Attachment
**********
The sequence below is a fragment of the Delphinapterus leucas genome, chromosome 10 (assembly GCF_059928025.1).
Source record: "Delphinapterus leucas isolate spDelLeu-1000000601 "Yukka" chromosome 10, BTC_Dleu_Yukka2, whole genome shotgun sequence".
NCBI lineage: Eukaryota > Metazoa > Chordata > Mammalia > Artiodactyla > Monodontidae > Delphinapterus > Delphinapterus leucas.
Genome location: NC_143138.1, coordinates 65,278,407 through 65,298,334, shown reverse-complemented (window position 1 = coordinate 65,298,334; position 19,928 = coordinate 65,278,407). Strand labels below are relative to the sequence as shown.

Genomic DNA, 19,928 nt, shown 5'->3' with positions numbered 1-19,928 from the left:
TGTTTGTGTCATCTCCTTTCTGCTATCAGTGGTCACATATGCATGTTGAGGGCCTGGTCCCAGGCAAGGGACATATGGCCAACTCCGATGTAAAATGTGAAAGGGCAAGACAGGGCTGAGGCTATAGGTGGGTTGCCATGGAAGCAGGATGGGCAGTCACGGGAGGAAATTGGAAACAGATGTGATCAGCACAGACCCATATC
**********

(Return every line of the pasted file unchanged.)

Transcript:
The sequence below is a fragment of the Delphinapterus leucas genome, chromosome 10 (assembly GCF_059928025.1).
Source record: "Delphinapterus leucas isolate spDelLeu-1000000601 "Yukka" chromosome 10, BTC_Dleu_Yukka2, whole genome shotgun sequence".
NCBI lineage: Eukaryota > Metazoa > Chordata > Mammalia > Artiodactyla > Monodontidae > Delphinapterus > Delphinapterus leucas.
Genome location: NC_143138.1, coordinates 65,278,407 through 65,298,334, shown reverse-complemented (window position 1 = coordinate 65,298,334; position 19,928 = coordinate 65,278,407). Strand labels below are relative to the sequence as shown.

Genomic DNA, 19,928 nt, shown 5'->3' with positions numbered 1-19,928 from the left:
TGTTTGTGTCATCTCCTTTCTGCTATCAGTGGTCACATATGCATGTTGAGGGCCTGGTCCCAGGCAAGGGACATATGGCCAACTCCGATGTAAAATGTGAAAGGGCAAGACAGGGCTGAGGCTATAGGTGGGTTGCCATGGAAGCAGGATGGGCAGTCACGGGAGGAAATTGGAAACAGATGTGATCAGCACAGACCCATATC